Should Black Women Care Who Black Men Date? The Woman From Lance Gross’ Holiday Picture Weighs In

A few weeks ago this photo featuring actor, Lance Gross and several of his friends at their annual holiday trip in Bear Mountain, struck a nerve with countless black women online.  Many say the photo is symbolic of colorism within the black community as it shows the lone dark skinned woman single and lonely while the light skinned women in the group are all coupled up.  Soon after the backlash ensued, Lanaadrian Easterling, the “single” woman from the photo, spoke out saying the photo is a joke they do every year.  Besides her explanation, many are still calling foul. 

Easterling recently spoke to about the infamous picture and why she thinks black women shouldn’t care who black men date.


About the annual trip

LaNaadrian Easterling, Psy.D: Even though the trip has been an annual tradition for more than 10 years, I started attending about six years ago. With the exception of Lance and Rebecca, most of the people who came on the trip were single. Over time, most of my friends have gotten married and had children, so the trip has evolved from a group of friends, to a family vacation.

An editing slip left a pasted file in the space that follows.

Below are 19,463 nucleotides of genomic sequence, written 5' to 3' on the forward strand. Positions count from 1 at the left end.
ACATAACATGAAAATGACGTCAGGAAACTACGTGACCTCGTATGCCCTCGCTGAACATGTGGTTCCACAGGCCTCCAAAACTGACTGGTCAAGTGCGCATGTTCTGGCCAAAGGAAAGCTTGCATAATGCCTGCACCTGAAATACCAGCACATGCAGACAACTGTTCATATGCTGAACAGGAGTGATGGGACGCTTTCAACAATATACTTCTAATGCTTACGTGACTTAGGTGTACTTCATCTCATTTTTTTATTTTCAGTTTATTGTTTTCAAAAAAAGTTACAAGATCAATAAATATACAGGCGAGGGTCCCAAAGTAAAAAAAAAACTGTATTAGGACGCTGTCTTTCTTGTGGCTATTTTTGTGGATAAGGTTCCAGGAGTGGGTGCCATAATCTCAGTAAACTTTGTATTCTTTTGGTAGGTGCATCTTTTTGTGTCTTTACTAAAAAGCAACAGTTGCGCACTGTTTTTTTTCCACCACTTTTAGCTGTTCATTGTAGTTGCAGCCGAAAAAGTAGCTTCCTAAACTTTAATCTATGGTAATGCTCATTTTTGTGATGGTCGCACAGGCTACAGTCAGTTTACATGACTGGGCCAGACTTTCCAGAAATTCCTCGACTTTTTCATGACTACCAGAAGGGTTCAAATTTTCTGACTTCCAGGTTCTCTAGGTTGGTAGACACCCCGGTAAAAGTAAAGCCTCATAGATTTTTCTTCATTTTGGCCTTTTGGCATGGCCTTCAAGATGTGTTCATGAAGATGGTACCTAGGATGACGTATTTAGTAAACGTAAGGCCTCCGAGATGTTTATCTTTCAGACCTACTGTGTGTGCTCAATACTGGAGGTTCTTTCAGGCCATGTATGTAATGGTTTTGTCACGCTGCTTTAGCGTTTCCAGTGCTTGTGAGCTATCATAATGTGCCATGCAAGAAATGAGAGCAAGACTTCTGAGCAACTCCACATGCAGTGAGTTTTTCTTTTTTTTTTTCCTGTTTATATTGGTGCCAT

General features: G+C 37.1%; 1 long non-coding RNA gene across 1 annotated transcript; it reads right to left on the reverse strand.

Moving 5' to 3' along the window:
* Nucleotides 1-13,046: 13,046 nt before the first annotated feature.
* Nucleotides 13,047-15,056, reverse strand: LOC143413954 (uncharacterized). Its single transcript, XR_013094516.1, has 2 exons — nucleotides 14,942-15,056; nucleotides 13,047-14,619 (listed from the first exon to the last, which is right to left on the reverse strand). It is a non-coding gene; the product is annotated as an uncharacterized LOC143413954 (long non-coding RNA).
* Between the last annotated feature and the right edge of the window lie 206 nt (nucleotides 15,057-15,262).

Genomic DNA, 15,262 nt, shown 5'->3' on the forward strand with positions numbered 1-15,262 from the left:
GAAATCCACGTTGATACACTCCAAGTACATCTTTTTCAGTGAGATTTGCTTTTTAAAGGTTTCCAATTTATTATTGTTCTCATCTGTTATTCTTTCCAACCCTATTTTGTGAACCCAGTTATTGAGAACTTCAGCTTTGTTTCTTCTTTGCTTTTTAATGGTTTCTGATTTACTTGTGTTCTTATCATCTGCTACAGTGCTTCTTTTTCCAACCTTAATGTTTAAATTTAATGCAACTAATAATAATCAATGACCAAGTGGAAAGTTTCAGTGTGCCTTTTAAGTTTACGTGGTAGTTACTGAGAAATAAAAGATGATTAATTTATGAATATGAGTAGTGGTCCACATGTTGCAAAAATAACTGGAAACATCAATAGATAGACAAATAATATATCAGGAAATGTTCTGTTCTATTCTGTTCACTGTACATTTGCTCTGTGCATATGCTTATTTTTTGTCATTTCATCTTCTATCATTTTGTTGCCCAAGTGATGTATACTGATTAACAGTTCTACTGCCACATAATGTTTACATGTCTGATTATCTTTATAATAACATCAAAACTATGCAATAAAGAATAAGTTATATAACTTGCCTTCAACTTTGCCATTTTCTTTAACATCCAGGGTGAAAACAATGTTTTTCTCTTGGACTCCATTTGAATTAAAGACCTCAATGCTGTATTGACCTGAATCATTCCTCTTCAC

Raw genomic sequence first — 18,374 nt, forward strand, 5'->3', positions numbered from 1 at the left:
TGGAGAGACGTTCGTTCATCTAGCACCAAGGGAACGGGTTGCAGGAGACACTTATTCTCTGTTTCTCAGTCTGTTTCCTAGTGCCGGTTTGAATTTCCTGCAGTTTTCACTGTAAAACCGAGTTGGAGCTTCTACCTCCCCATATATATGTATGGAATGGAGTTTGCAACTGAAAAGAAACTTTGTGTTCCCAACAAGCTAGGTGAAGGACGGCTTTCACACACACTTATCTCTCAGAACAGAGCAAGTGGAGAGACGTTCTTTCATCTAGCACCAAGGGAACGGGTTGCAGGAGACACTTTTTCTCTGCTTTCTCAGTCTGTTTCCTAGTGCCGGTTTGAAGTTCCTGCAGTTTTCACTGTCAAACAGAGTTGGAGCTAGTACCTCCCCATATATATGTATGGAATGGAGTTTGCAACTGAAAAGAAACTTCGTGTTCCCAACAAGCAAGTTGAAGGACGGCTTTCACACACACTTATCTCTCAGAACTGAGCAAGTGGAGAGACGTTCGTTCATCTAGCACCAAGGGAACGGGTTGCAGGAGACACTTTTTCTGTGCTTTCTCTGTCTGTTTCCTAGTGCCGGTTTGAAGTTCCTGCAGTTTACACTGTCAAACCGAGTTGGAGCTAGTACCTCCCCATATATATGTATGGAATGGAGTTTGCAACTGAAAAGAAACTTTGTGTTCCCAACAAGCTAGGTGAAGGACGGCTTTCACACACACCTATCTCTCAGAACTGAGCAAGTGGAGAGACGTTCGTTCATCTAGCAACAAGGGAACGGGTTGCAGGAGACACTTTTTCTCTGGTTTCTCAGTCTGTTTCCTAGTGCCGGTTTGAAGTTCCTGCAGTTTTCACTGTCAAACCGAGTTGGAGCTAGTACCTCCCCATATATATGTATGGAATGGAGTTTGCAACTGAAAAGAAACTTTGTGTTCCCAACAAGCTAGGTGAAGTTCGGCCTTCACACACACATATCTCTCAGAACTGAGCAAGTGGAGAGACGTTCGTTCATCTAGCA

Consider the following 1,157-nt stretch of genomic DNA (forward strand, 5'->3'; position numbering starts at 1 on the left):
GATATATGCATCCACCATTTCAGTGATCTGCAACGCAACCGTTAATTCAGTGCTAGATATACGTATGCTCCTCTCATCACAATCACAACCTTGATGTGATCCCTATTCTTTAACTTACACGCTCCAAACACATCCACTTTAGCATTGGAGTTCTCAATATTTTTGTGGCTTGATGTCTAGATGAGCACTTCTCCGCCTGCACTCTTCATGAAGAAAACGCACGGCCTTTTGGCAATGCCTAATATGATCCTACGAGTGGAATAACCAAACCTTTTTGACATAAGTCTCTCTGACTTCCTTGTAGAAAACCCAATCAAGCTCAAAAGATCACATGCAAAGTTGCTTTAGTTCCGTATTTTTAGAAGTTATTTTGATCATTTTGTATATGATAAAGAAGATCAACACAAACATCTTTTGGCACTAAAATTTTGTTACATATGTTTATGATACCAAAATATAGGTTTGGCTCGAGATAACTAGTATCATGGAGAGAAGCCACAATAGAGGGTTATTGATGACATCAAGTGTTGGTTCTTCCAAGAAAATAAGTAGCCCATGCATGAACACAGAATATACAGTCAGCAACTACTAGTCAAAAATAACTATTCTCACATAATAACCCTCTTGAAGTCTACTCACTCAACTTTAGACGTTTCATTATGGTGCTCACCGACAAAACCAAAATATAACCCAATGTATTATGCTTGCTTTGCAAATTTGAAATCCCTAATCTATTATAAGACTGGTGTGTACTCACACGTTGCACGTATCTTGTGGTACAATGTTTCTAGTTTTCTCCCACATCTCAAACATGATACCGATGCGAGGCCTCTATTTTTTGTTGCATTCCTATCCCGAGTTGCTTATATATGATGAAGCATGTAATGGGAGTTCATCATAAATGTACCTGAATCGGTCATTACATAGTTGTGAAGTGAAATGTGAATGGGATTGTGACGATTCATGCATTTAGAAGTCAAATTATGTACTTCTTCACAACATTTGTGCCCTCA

Years ago, the actual picture started out with a bunch of single people and evolved into a couple’s photo when people started bringing their significant others. The first year I noticed this, I jokingly told my friends, “Y’all aren’t going to leave me out of the photo just because I didn’t bring a date this year!” So I joined the picture and hugged myself. Every year, we continued to take this silly picture, and I tried to outdo myself from the year before by making a really awkward face or hugging myself. It was all in good fun.

How she felt about the comments

Easterling: I thought they were completely ridiculous, disrespectful and hurtful, but I didn’t take it personally because they were strangers. I couldn’t believe how fast this photo spread. Frankly, it was embarrassing. Whatever insecurity or negative thought people had about single, brown-skinned women was bubbling to the surface and spilling all over the Internet. I was fascinated by the idea that people, who have no idea about who I am, who my friends are, or why we were on the trip, had drawn very specific conclusions about the intention of the photo. I knew that I needed to respond, but it needed to be in a thoughtful and intentional way.

On her boyfriend…

Yes, I have a boyfriend, and he is an amazing, intelligent and successful Black man. However, at the time of the trip, we had only been dating for about six months, and he had not met my daughter yet. As her mother, I am extremely protective, and I do not introduce her to men that I am dating until the relationship has progressed to a point where I feel like it is appropriate for that introduction to take place. The Big Bear holiday trip was not the time nor place for that initial meeting to occur.


Why she thinks the photo caused such a stir…